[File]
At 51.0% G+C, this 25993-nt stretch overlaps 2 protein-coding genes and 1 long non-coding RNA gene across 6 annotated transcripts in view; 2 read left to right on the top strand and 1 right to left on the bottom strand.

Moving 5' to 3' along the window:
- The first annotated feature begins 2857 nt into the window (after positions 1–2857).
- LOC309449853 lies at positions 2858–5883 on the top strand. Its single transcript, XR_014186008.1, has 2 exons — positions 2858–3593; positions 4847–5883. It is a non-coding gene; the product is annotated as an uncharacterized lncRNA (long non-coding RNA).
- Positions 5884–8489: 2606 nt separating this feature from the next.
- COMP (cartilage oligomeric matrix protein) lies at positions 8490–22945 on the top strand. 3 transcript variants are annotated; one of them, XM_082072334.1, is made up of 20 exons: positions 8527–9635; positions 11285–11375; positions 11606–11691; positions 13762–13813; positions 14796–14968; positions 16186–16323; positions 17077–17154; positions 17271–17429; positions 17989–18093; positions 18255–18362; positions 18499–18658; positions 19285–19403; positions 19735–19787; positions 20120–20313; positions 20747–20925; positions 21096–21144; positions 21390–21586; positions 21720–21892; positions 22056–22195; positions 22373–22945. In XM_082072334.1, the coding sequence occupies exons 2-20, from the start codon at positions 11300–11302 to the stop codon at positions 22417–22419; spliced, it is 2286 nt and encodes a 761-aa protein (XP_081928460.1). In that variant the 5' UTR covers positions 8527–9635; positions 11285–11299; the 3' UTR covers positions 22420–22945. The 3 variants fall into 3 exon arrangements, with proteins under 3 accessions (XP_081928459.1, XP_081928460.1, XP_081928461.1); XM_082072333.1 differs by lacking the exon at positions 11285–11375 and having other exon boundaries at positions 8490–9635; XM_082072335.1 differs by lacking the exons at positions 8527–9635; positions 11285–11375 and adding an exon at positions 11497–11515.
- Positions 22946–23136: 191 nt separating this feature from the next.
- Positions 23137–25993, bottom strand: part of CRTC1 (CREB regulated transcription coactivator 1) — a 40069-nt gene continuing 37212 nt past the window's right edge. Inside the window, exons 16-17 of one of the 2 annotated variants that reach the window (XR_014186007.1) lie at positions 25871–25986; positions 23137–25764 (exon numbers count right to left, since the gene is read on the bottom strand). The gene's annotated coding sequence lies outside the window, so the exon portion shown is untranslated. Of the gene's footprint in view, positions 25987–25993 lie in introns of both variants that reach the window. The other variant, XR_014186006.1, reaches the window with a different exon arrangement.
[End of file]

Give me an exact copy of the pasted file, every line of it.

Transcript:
At 51.0% G+C, this 25993-nt stretch overlaps 2 protein-coding genes and 1 long non-coding RNA gene across 6 annotated transcripts in view; 2 read left to right on the top strand and 1 right to left on the bottom strand.

Moving 5' to 3' along the window:
- The first annotated feature begins 2857 nt into the window (after positions 1–2857).
- LOC309449853 lies at positions 2858–5883 on the top strand. Its single transcript, XR_014186008.1, has 2 exons — positions 2858–3593; positions 4847–5883. It is a non-coding gene; the product is annotated as an uncharacterized lncRNA (long non-coding RNA).
- Positions 5884–8489: 2606 nt separating this feature from the next.
- COMP (cartilage oligomeric matrix protein) lies at positions 8490–22945 on the top strand. 3 transcript variants are annotated; one of them, XM_082072334.1, is made up of 20 exons: positions 8527–9635; positions 11285–11375; positions 11606–11691; positions 13762–13813; positions 14796–14968; positions 16186–16323; positions 17077–17154; positions 17271–17429; positions 17989–18093; positions 18255–18362; positions 18499–18658; positions 19285–19403; positions 19735–19787; positions 20120–20313; positions 20747–20925; positions 21096–21144; positions 21390–21586; positions 21720–21892; positions 22056–22195; positions 22373–22945. In XM_082072334.1, the coding sequence occupies exons 2-20, from the start codon at positions 11300–11302 to the stop codon at positions 22417–22419; spliced, it is 2286 nt and encodes a 761-aa protein (XP_081928460.1). In that variant the 5' UTR covers positions 8527–9635; positions 11285–11299; the 3' UTR covers positions 22420–22945. The 3 variants fall into 3 exon arrangements, with proteins under 3 accessions (XP_081928459.1, XP_081928460.1, XP_081928461.1); XM_082072333.1 differs by lacking the exon at positions 11285–11375 and having other exon boundaries at positions 8490–9635; XM_082072335.1 differs by lacking the exons at positions 8527–9635; positions 11285–11375 and adding an exon at positions 11497–11515.
- Positions 22946–23136: 191 nt separating this feature from the next.
- Positions 23137–25993, bottom strand: part of CRTC1 (CREB regulated transcription coactivator 1) — a 40069-nt gene continuing 37212 nt past the window's right edge. Inside the window, exons 16-17 of one of the 2 annotated variants that reach the window (XR_014186007.1) lie at positions 25871–25986; positions 23137–25764 (exon numbers count right to left, since the gene is read on the bottom strand). The gene's annotated coding sequence lies outside the window, so the exon portion shown is untranslated. Of the gene's footprint in view, positions 25987–25993 lie in introns of both variants that reach the window. The other variant, XR_014186006.1, reaches the window with a different exon arrangement.